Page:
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Abstract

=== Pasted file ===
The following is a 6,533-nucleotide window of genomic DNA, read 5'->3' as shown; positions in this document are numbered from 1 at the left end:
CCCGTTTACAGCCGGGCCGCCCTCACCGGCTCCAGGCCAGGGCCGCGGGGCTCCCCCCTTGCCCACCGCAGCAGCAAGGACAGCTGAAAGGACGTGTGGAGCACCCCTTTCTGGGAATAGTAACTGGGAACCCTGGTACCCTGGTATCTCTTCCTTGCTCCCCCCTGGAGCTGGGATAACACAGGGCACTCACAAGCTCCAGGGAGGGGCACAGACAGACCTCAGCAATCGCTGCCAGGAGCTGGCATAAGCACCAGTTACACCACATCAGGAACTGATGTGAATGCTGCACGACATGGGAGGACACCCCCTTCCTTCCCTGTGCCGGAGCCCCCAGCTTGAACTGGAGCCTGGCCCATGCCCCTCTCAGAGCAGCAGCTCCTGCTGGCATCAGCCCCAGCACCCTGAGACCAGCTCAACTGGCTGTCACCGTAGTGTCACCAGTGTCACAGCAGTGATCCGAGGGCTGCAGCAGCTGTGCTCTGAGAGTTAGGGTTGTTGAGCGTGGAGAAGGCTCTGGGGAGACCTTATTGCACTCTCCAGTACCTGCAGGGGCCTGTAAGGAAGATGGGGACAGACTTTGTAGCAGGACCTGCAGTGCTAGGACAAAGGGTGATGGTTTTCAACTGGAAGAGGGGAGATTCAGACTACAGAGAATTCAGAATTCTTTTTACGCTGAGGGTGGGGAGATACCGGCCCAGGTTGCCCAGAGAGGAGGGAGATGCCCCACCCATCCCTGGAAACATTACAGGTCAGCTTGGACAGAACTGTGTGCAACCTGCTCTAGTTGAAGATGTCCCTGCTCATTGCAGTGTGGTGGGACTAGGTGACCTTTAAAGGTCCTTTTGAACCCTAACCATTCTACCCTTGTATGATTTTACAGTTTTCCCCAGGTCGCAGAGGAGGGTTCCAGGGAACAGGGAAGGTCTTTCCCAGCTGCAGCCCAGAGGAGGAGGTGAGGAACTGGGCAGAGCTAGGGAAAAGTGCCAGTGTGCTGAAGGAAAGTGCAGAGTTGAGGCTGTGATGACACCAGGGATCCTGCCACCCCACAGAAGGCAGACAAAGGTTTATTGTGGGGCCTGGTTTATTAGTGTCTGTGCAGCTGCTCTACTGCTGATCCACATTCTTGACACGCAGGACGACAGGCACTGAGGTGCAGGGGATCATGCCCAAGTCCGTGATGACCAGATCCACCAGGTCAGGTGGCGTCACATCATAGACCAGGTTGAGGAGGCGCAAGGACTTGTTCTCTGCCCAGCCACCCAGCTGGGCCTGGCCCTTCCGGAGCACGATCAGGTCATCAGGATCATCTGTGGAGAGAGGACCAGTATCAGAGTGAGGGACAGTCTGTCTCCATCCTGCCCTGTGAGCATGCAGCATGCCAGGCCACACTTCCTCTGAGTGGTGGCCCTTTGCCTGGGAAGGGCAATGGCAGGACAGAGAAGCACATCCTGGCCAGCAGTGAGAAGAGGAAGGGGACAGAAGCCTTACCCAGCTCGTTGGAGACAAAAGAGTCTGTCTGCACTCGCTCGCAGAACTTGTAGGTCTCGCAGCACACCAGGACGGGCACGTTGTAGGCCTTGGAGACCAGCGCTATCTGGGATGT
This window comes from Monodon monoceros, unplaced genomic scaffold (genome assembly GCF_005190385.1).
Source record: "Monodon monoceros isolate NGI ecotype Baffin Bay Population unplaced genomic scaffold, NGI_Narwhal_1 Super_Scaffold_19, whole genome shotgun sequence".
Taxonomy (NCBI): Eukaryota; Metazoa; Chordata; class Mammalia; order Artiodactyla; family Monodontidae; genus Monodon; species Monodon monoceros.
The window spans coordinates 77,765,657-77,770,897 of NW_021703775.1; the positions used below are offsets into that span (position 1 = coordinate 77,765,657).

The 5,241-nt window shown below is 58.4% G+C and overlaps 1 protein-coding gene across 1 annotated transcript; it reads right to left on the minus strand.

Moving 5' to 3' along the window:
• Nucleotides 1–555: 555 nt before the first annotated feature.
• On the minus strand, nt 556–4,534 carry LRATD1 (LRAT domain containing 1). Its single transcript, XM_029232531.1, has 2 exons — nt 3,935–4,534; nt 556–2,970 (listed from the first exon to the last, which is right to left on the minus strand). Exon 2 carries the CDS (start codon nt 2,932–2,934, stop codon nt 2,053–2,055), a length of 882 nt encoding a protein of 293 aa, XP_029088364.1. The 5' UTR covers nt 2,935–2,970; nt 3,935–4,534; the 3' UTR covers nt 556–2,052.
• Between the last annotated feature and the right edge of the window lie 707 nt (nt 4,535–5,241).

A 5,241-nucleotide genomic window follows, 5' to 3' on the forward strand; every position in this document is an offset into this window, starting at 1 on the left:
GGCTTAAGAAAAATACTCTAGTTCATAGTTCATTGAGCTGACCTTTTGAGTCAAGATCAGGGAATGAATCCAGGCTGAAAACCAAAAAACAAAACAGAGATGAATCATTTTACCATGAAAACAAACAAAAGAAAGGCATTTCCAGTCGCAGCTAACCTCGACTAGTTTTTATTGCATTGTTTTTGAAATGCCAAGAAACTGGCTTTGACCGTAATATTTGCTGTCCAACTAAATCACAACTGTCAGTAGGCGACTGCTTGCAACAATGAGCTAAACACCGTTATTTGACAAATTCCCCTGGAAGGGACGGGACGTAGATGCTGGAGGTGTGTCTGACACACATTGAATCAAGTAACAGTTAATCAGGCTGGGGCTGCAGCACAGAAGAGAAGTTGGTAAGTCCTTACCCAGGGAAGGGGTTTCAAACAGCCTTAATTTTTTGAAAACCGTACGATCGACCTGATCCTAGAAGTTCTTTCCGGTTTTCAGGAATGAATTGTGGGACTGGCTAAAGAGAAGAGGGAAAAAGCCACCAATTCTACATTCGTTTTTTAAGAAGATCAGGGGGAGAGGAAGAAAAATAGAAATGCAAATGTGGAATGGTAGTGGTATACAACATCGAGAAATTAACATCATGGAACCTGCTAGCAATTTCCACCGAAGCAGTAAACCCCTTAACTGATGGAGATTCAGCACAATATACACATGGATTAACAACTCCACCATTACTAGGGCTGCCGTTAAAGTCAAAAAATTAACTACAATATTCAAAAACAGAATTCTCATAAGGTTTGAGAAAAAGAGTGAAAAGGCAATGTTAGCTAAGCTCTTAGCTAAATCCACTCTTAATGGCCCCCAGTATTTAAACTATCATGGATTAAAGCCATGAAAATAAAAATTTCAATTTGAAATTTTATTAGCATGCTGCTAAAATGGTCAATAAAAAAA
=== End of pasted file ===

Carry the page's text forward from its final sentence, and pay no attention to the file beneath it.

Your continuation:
Private sector rehabilitation counsellors operate in a dynamic and complex environment in which their decisions are influenced by several stakeholder interests including workers’ compensation authority regulators, scheme appointed agents, employers, and injured workers. The potentially competing interests of all parties often challenge the values and professional responsibilities of rehabilitation counsellors. The current study aimed to address the gap identified in the literature concerning ethical dilemmas unique to private sector rehabilitation counselling in Australia. A qualitative methodology was adopted to examine: a) the types of ethical dilemmas most encountered by rehabilitation counsellors working in the context of private sector settings; and b) rehabilitation counsellors' preferred methods for resolving ethical dilemmas in this context. Findings revealed that rehabilitation counsellors interviewed had experienced an array of ethical dilemmas in their practice, reflecting some of the inherent challenges in Australia’s private rehabilitation sector. The findings have implications for the ethics education and professional development of rehabilitation counsellors, and provide a foundation for future ethics research in rehabilitation counselling.

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